Nerf guns at work are great. Want to get someone's attention? Shoot them with a dart -- it works great. But eventually someone complains and the dart guns end up in a drawer somewhere. End of the fun, right? Wrong! Virtualization isn't just for servers any longer. Now you can virtualize your nerf war too!
Add lita-nerf-war to your Lita instance's Gemfile:
You don't need to configure anything to have a hyperlocal nerf war but where's the fun in that? While
lita-nerf-war does provide an initial set of snarky results, you can increase the fun factor by customizing the messages by specifying your own set of messages.
Create a yaml file within your bot's directory structure and set
config.handlers.nerf_war.target_file to the full path to that file:
# lita-nerf-war config.handlers.nerf_war.target_file = File.expand_path(File.join(File.dirname(__FILE__), "targets.yml")) config.handlers.nerf_war.custom_message_chance = 50
A sample yaml file might look like this:
en: lita: handlers: nerf_war: targets: - a hit in the head. - a shot to the heart. - ...right in the arm. - ouch right in the eye!
Add your own brand of wit and wisdom to the
Want to troll your coworkers? Make one of them miss most of the time by adding a
en: lita: handlers: nerf_war: specific_targets: someuser: default: - "Never gonna give you up\nNever gonna let you down\nNever gonna run around and desert you..." jeff: - ... and misses! targets: - a hit in the head. - a shot to the heart. - ...right in the arm. - ouch right in the eye!
someuser is a person's Slack username, while the target's name is whatever you want to match. On our team, we tend to refer to people by their first name, so that's how the targets are set up. Also note that
someuser has a special default messages -- but you can specify more than one. The likelihood of a user's default messages being used versus one of the standard messages is controlled by
config.handlers.nerf_war.custom_message_chance. The default is 50 (50%).
In a channel where your Lita bot is a member, the command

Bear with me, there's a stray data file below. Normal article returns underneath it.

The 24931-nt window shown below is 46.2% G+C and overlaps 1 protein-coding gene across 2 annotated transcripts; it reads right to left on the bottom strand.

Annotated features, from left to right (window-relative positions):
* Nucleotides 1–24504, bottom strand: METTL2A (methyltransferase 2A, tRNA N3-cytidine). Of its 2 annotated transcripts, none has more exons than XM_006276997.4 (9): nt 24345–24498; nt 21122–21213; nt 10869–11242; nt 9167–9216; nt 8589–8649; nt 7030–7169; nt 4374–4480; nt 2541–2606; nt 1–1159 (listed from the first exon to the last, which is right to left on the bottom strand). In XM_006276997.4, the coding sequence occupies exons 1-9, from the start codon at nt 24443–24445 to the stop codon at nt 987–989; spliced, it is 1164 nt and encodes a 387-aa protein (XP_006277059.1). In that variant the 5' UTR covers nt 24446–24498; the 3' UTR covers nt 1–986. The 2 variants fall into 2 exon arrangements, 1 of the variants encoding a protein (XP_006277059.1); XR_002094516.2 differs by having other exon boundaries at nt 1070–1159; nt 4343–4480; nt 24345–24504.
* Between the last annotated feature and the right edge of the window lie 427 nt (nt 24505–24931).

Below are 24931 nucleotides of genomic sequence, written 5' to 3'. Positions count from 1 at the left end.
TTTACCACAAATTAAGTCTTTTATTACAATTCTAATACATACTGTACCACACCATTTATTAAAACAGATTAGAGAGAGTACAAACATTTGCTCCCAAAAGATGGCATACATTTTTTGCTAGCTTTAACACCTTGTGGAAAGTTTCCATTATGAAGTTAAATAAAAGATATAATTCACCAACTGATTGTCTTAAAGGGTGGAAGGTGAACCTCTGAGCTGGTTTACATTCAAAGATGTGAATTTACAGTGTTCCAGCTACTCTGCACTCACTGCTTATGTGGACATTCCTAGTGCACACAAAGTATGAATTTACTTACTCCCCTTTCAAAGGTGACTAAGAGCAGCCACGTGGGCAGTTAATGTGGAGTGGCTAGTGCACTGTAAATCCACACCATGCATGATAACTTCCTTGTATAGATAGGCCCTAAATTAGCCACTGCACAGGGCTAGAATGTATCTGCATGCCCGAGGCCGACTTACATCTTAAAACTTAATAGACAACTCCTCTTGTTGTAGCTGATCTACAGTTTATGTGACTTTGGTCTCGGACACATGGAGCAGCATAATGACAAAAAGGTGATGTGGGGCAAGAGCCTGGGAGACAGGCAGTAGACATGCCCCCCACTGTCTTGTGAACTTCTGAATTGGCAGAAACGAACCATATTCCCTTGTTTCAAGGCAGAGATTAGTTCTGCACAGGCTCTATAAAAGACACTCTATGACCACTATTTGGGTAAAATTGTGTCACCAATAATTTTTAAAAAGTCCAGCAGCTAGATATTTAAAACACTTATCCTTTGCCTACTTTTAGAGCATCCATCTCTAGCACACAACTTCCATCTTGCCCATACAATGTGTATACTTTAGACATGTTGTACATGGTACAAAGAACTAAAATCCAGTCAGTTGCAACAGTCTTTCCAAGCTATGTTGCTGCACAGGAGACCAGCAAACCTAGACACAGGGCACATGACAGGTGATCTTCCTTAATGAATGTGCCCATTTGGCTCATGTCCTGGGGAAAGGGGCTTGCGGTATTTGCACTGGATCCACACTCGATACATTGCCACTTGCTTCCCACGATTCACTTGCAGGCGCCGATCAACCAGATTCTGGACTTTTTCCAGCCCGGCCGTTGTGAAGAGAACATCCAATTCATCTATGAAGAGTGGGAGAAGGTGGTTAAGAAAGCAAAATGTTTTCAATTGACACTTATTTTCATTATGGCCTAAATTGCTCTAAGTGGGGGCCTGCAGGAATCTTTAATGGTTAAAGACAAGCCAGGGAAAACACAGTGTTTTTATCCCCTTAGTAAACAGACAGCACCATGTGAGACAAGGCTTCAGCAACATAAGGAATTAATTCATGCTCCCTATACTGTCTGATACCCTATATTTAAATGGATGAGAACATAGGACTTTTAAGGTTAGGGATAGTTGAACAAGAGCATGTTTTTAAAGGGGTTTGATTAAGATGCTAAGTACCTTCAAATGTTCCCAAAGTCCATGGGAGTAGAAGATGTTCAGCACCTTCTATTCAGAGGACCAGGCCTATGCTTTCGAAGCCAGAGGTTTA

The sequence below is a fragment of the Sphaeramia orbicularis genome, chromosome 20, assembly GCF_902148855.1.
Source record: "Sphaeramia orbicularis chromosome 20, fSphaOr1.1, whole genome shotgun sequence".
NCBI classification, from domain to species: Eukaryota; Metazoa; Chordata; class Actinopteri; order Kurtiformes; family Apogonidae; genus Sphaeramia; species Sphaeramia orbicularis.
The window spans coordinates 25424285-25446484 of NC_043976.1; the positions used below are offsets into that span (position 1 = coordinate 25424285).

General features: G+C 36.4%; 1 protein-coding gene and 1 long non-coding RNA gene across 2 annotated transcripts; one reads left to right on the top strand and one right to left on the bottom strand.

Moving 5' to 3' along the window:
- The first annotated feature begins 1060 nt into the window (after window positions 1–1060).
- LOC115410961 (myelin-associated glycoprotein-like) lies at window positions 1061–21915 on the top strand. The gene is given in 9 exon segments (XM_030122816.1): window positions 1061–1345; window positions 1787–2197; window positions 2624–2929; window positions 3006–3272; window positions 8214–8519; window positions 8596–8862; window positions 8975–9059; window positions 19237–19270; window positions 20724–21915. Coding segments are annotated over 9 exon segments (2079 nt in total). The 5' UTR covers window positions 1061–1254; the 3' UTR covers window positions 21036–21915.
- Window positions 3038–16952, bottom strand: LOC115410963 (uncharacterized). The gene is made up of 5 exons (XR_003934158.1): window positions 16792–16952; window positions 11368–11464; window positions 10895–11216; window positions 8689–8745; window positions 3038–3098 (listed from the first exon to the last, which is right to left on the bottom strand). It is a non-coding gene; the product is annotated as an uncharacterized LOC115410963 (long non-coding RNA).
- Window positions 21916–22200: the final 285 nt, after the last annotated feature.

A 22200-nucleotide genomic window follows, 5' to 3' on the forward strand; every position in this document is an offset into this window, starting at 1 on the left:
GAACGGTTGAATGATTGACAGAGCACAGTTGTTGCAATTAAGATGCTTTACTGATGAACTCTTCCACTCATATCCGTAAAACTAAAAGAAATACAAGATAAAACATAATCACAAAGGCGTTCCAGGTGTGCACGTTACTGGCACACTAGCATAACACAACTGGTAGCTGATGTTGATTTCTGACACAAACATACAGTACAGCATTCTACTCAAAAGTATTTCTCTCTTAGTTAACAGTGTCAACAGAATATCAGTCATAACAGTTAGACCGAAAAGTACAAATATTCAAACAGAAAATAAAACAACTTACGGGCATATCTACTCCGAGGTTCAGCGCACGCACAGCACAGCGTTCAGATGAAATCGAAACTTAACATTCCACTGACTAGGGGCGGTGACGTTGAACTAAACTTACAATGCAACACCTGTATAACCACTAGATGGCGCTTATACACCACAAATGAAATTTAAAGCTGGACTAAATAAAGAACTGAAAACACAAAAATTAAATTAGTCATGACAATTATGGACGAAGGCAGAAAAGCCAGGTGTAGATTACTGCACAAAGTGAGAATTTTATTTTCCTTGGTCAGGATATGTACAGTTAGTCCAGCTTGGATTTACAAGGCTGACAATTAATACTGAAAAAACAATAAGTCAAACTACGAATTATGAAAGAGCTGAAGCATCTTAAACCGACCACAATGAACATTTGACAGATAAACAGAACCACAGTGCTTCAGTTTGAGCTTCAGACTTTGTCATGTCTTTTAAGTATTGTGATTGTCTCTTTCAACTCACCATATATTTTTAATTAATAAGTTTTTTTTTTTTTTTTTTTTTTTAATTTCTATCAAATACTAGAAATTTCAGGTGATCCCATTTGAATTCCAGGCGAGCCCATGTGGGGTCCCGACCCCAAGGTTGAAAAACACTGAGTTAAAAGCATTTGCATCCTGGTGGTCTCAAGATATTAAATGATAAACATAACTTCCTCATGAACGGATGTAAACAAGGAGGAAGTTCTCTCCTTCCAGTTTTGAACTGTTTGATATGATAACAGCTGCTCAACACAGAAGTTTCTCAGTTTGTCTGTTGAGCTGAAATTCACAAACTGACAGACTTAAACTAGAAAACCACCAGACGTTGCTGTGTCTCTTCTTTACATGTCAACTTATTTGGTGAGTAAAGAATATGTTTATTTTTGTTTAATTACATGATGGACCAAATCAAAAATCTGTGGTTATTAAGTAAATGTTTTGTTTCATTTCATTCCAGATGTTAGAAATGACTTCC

nerf <user>, and your bot will reply with a shooting message and a snarky result:
will produce something like:
<your user name> shoots a dart at Stewart: gun jammed
You can also specify your favorite shooting device:
nerf joe with a bazooka
will produce something like:
<your user name> shoots a bazooka at joe: ouch right in the eye!
For those really intense fire fights, you can throw a nuke:
0.1.7 Too many looks of disapproval when our beloved nerf bot chimed in during general nerf talk brings this update to you. Now you need to type
!nuke to invoke the virtual nerfs.
0.1.6 Replaced nerf nuke image as source image was taken down. Removed 'scrum but' code to another plugin
0.1.5 Fixed weapon name detection. Now handles 'with a ' as well as 'with '
0.1.4 Added a 5-shot gatling gun. Triggered if the text after the target (e.g. 'with a ...') contains the word 'gatling'
0.1.3 Specified ruby version in gemspec
0.1.2 Initial public release
0.0.1 Very late night hacking sessions
0.0.0 this was a TCL script? WTF? Who does THAT?
Contributions are welcome! Here's a quick guide shamelessly cobbled together from other projects:
Fork, then clone the repo:
git clone firstname.lastname@example.org:your-username/lita-nerf-war.git
Make your change. Add tests for your change. Make the tests pass:
Push to your fork and submit a pull request.
At this point you're waiting on me. I like to at least comment on pull requests within three business days (and, typically, one business day). I may suggest some changes or improvements or alternatives.
Some things that will increase the chance that your pull request is accepted:
- Write tests.
- Write a good commit message.